Love among the ruins for Mobutu 25 years after his ouster

By Marthe Bosuandole
Africa A monument to Mobutu, who spent his childhood in Gbadolite.  By Junior KANNAH AFP
MAY 12, 2022 LISTEN
A monument to Mobutu, who spent his childhood in Gbadolite. By Junior KANNAH (AFP)

The northern DR Congo jungle now encroaches on a palace built by the late dictator Mobutu Sese Seko, who ruled the vast country with an iron fist for three decades before being ousted 25 years ago.

The Gbadolite palace, once dubbed "the Versailles of the Jungle," was an island of extreme opulence in its heydey, where world leaders dined in halls lined with Italian marble.

There were three palaces apart from a string of wildly opulent guest houses to host the world's rich and famous, Chinese pagodas and fake villages stocked with imported cattle as well as an airstrip to land a Concorde that Mobutu frequently used.

The complex boasted its own hydroelectric plant, peacocks strutted on the sprawling grounds and a fleet of Mercedes Benzes transpoted the guests who had come to party.

All that remains is a shell of a complex, its walls faded or in ruins, rooms bare and roofs missing -- a consequence of the mayhem that followed Mobutu's downfall on May 17, 1997, in the central African country.

Pierre Mokwe, a local guide and farmer, said thieves from nearby villages over the years snatched ironwork, pieces of marble and other material for building amid chaos resulting from "political and social crises".

Mokwe, 53, waxed nostalgic for the Mobutu years when he recalled "we lived well, there was enough to eat and we travelled without difficulty."

Mobutu ruled with an iron fist.  By Eric Feferberg AFPFile Mobutu ruled with an iron fist. By Eric Feferberg (AFP/File)

The Democratic Republic of Congo, a nation of about 90 million people, is one of the poorest countries in the world.

It has been devastated by a brutal colonial regime, as well as the predatory Mobutu era and the destructive series of wars that followed it.

Mobutu seized power in a coup in 1965 and developed a personalist dictatorship, accused of crushing political opponents and embezzling vast sums of money.

Mobutu was eventually overthrown by rebels led by Laurent Kabila at the end of the First Congo War in 1997, and exiled to Morocco where he died of prostate cancer shortly afterwards. His downfall precipitated the 1998-2003 Second Congo War.

Despite his controversial legacy, residents of Gbadolite city, about 15 kilometres (9 miles) from the ruined palace, continue to hold Mobutu in esteem. Mobutu spent his formative years there.

Fond memories

"The dictatorship had its bad side but also its good side. We respected the state, we respected the authorities," said Oscar Oshobale, the interim governor of North Ubangi province.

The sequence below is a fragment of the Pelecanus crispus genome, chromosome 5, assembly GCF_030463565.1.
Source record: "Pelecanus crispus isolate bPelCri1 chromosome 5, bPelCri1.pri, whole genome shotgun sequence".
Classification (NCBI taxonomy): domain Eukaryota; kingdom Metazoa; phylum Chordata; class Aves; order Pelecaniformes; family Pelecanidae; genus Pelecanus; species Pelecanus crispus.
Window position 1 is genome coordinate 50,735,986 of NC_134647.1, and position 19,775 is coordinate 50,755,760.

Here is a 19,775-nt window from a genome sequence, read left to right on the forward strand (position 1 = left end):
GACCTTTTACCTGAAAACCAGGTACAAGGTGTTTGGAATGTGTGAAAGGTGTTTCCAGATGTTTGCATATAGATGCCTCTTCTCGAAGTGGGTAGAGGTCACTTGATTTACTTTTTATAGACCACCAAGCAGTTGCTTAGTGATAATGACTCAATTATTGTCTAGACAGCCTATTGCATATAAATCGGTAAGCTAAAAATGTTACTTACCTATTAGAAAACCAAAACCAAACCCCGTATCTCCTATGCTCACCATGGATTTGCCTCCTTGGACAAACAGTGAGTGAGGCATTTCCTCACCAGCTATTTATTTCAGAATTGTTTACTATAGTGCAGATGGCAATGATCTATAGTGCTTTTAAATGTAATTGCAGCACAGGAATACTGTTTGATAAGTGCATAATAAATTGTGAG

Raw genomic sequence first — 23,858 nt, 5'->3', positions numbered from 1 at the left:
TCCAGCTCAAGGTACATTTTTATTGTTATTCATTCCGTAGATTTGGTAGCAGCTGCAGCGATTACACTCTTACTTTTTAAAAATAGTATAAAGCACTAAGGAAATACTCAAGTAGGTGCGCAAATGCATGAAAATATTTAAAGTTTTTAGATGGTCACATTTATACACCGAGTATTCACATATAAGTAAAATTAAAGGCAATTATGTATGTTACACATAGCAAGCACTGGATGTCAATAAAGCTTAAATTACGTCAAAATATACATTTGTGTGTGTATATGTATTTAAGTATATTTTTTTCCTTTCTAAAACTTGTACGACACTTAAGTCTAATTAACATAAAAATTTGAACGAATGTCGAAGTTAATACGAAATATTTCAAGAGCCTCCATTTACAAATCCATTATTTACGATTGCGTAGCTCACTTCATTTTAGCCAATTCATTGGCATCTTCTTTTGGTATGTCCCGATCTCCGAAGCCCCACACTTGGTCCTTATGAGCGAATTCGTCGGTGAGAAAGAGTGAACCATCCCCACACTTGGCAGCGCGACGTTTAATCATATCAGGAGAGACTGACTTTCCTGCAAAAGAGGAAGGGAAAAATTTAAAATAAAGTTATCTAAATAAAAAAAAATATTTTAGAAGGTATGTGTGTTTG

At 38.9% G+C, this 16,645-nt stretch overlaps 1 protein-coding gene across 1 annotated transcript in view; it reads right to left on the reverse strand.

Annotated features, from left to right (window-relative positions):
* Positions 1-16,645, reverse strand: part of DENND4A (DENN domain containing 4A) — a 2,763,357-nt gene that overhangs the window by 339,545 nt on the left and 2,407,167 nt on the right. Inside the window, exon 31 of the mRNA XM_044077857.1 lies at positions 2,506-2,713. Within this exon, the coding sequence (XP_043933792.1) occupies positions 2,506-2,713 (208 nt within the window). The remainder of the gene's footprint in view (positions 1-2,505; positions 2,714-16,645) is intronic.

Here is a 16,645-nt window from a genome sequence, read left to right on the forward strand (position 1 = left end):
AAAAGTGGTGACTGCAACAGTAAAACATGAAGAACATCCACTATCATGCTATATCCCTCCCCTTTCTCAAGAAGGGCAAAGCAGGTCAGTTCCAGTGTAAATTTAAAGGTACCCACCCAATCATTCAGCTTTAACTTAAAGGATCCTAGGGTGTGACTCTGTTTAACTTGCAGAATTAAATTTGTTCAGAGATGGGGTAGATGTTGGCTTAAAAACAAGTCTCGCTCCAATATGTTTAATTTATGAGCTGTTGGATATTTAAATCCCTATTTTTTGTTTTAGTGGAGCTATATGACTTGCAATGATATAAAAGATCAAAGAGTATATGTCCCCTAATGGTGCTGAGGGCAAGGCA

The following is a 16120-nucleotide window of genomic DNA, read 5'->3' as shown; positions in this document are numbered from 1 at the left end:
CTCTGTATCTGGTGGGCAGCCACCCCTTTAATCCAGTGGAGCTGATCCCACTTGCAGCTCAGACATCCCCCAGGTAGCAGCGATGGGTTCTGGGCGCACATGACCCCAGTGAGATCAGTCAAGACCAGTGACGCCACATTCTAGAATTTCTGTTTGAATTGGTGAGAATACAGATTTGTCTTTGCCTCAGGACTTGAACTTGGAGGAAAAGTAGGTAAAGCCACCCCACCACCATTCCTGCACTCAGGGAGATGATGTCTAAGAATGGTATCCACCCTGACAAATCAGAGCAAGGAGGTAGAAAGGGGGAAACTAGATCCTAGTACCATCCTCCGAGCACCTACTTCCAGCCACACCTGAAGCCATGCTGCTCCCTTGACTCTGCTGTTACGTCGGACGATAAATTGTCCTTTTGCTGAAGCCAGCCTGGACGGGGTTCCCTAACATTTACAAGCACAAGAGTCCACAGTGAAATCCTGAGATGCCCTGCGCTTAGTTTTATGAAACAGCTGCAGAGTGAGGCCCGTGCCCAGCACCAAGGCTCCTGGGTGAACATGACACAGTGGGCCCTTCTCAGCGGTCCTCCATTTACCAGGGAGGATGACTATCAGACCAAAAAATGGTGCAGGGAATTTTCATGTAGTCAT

Local Bishop Dominique Bulamatari also praised Mobutu as a "visionary leader" who was ahead of his time.

Many locals still remember him fondly.  By JOHN WESSELS AFPFile Many locals still remember him fondly. By JOHN WESSELS (AFP/File)

"If he became a dictator, it is perhaps also our fault, we were asking a bit too much of him," he said, adding that he thought the country had gone backwards since Mobutu's overthrow.

There is little that directly recalls Mobutu in Gbadolite city apart from a small bust of his likeness, which features his signature leopard-skin cap.

But Gbadolite benefitted from infrastructure investments made under Mobutu's rule.

A power plant on the banks of the Ubangi river, which separates the DR Congo from the Central African Republic, supplies the city with constant power. Most other regional cities in the DRC suffer from poor electricity access.

A 40-kilometre (24-mile) network of asphalt roads built under Mobutu is also still in use in Gbadolite.

"I don't know if we will ever have a great leader like him here again," said Honore Ngusambia, a 23-year-old waiter born after Mobutu's downfall who nonetheless shares his elders' admiration for him.

Desecrated tombs

Oscar Oshobale, the interim governor, told AFP that people began to loot Gbadolite palace during the First Congo War.

But it was unpaid rebel soldiers who destroyed the buildings during the second war, he said, breaking them up and selling off parts.

Other nearby structures suffered similar fates, despite the apparent local fondness for Mobutu.

In 1978, the then dictator built the so-called Chapel of Mercy in Gbadolite city.

A statue depicting Mobutu's first wife Marie-Antoinette.  By JOHN WESSELS AFPFile A statue depicting Mobutu's first wife Marie-Antoinette. By JOHN WESSELS (AFP/File)

The building, decked in marble and gold, was the resting place of Mobutu's first wife Marie-Antoinette and three of his sons.

It has also been destroyed and its valuables stripped. Sacristan Jerome Yumbi said that the remains of Mobutu's relatives have also been reburied elsewhere.

"The tombs have been desecrated," he said.

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